• Starting Points or Baselines of Graphs. Members must ensure that the starting point of a graph fairly reflects the performance of the product without exaggeration.
  • Scale. While the NASD Conduct Rules do not require that members use a specific scale or format when depicting performance using graphs, the prohibition of exaggerated or misleading statements or claims requires that members exercise care in choosing the appropriate scale for presentations of performance information.
  • Comparisons. While members may use graphs that compare an investment in a product with a hypothetical investment in a benchmark index over the same period, in accordance with the NASD Conduct Rules, members must ensure that the comparative index is appropriate and provides the reader with a sound basis for evaluating the facts with respect to the product.

NASD Regulation, Inc., Regulatory & Compliance Alert (Summer 2000).

 
 



This Summary, which draws from a wide range of sources, endeavors to condense important investment management regulatory news of the preceding week into one, easily digestible source. This Summary is not intended as legal advice. Readers should not act upon information contained in this Summary without professional legal counsel. This Summary may be considered advertising under the rules of the Supreme Judicial Court of Massachusetts.

IRS CIRCULAR 230 DISCLOSURE:
To ensure compliance with requirements imposed by the IRS, we inform you that any U.S. tax advice contained in this communication (including any attachments) is not intended or written to be used, and cannot be used, for the purpose of (i) avoiding penalties under the Internal Revenue Code or (ii) promoting, marketing or recommending to another party any transaction or matter addressed herein.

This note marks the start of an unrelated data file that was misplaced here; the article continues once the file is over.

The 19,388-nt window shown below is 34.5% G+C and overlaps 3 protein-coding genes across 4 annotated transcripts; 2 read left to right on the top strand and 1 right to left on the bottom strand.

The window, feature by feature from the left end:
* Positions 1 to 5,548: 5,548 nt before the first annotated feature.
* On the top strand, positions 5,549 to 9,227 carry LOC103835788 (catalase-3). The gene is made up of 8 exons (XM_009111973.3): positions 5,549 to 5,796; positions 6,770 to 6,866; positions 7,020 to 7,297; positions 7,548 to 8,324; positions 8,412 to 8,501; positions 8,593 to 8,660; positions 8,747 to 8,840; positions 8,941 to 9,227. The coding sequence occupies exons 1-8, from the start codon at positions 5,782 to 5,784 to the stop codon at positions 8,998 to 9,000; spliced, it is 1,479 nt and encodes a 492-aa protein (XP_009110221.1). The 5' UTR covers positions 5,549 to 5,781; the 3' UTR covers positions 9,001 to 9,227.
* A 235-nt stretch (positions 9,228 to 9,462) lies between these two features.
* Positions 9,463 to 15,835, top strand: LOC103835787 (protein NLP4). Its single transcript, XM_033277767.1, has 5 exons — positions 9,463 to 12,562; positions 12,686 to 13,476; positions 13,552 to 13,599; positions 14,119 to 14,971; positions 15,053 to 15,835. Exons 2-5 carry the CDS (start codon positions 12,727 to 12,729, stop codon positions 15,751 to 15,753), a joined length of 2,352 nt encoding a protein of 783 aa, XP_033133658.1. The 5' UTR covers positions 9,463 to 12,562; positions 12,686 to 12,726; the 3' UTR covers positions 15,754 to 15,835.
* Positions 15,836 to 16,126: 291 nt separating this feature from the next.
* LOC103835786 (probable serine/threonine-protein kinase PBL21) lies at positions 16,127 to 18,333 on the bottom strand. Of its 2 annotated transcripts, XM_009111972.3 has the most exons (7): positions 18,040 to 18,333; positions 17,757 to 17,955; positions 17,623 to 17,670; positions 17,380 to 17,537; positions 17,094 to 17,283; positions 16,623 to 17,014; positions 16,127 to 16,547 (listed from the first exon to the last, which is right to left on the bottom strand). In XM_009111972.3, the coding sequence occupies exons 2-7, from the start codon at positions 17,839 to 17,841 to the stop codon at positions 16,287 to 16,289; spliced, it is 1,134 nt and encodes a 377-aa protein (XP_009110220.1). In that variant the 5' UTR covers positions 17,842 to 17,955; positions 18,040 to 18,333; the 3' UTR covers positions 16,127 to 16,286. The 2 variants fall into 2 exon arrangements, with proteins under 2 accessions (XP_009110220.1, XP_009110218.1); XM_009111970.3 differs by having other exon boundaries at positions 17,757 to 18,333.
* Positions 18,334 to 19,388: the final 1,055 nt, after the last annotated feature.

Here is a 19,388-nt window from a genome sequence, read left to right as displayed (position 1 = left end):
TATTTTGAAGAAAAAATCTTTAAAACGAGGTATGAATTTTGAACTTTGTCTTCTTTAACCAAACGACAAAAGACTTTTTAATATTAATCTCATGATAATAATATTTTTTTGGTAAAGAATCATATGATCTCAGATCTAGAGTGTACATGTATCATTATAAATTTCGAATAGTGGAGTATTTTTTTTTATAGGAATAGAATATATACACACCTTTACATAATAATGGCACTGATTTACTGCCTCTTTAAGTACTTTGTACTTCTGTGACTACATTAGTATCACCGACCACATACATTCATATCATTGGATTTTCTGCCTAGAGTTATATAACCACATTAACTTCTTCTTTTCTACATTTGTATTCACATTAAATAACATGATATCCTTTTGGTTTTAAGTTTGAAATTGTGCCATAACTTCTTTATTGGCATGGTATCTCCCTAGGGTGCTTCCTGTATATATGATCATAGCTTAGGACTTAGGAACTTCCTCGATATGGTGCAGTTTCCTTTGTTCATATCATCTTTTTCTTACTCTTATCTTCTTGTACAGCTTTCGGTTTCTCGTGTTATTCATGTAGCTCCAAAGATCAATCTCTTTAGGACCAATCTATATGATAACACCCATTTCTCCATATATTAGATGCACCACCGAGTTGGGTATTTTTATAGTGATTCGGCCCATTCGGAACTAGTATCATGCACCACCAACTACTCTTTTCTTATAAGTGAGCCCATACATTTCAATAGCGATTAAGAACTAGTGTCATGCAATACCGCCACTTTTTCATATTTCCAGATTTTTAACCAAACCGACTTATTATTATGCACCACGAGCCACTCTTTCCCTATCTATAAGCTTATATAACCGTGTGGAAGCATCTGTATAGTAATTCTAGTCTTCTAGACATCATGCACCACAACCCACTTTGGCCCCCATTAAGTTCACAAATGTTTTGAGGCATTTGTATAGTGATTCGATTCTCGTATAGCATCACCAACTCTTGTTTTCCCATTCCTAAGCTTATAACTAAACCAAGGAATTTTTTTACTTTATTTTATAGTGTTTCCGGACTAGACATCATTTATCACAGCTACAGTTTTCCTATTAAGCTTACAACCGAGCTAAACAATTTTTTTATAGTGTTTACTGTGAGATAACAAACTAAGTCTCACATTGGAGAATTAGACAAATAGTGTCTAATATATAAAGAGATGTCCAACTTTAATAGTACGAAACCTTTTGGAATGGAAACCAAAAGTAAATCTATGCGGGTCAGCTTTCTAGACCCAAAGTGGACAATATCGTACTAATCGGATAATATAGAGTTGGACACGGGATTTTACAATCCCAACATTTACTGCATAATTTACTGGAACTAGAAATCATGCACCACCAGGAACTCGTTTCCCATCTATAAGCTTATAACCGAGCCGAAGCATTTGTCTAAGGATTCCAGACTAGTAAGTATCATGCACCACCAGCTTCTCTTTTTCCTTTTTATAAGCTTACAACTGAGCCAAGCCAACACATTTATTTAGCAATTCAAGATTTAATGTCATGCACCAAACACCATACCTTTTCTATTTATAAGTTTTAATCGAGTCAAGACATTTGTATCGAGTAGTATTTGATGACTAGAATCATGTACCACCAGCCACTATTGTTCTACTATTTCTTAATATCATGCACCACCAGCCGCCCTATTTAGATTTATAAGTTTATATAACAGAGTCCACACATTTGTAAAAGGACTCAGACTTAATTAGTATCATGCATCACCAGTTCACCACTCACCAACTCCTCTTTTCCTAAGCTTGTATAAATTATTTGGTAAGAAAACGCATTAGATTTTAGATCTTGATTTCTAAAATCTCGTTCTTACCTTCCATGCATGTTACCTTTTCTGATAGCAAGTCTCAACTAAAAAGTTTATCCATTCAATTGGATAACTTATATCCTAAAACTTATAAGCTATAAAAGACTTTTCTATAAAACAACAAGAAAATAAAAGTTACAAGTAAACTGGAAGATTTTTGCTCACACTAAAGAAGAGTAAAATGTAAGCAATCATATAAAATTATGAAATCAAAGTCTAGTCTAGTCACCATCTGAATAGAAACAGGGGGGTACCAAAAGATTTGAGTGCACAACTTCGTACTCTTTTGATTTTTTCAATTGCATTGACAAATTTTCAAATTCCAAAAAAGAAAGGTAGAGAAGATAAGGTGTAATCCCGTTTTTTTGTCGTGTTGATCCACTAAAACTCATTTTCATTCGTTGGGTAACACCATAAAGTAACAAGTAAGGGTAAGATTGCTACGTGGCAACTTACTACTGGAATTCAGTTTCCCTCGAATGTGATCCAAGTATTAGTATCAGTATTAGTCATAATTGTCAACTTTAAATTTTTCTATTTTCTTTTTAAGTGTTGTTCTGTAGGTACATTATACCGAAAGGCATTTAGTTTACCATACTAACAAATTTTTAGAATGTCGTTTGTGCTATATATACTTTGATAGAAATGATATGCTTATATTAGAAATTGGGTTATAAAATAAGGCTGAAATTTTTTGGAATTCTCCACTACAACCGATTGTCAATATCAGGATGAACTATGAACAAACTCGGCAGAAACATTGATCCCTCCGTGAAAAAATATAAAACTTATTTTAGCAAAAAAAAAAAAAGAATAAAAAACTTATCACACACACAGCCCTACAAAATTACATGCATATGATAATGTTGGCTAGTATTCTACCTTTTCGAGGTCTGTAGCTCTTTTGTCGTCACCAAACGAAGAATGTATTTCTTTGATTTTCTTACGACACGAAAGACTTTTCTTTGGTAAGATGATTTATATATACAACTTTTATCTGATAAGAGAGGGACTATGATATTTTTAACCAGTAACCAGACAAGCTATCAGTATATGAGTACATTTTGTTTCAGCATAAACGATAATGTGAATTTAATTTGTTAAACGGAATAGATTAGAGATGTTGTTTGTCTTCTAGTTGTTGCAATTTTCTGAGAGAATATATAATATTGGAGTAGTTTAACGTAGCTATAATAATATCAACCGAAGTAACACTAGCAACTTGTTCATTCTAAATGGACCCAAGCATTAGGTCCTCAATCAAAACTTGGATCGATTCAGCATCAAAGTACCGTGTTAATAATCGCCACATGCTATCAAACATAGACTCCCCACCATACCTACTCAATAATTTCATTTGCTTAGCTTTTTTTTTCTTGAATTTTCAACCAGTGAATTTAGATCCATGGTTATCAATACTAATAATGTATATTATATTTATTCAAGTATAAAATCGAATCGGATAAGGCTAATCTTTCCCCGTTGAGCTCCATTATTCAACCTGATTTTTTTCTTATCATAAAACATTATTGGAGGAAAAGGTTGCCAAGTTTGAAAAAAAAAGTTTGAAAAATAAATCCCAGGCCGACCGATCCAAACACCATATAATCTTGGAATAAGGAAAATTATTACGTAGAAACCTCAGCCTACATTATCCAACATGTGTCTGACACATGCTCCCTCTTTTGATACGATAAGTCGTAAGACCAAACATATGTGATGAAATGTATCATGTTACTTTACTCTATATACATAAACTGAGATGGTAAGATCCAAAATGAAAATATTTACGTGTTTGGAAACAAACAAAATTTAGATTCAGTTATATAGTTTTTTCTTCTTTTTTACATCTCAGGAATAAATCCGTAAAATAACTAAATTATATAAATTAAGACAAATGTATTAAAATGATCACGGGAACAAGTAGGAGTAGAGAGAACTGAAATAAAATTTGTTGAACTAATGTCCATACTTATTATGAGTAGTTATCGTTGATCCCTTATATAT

Second Circuit Affirms Dismissal of Claims Regarding Disclosure of Payments to Broker-Dealers for Sweeps into Money Market Funds

July 31, 2000 8:50 AM

The U. S. Court of Appeals for the Second Circuit recently affirmed two judgments entered by the U.S. District Court for the Southern District of New York dismissing complaints by certain brokerage customers against their broker-dealers. The plaintiffs had alleged that the broker-dealers violated Section 10(b) of the Securities Exchange Act of 1934 and the rules thereunder by failing to disclose their receipt of Rule 12b-1 fees from money market funds, and of payments from the funds' advisers, for automatic sweeps of customers' free cash balances into those funds. The district court dismissed the plaintiffs' claims, finding that disclosures made in the funds' prospectuses and statements of additional information (SAIs) were sufficient to negate a claim of fraudulent intent.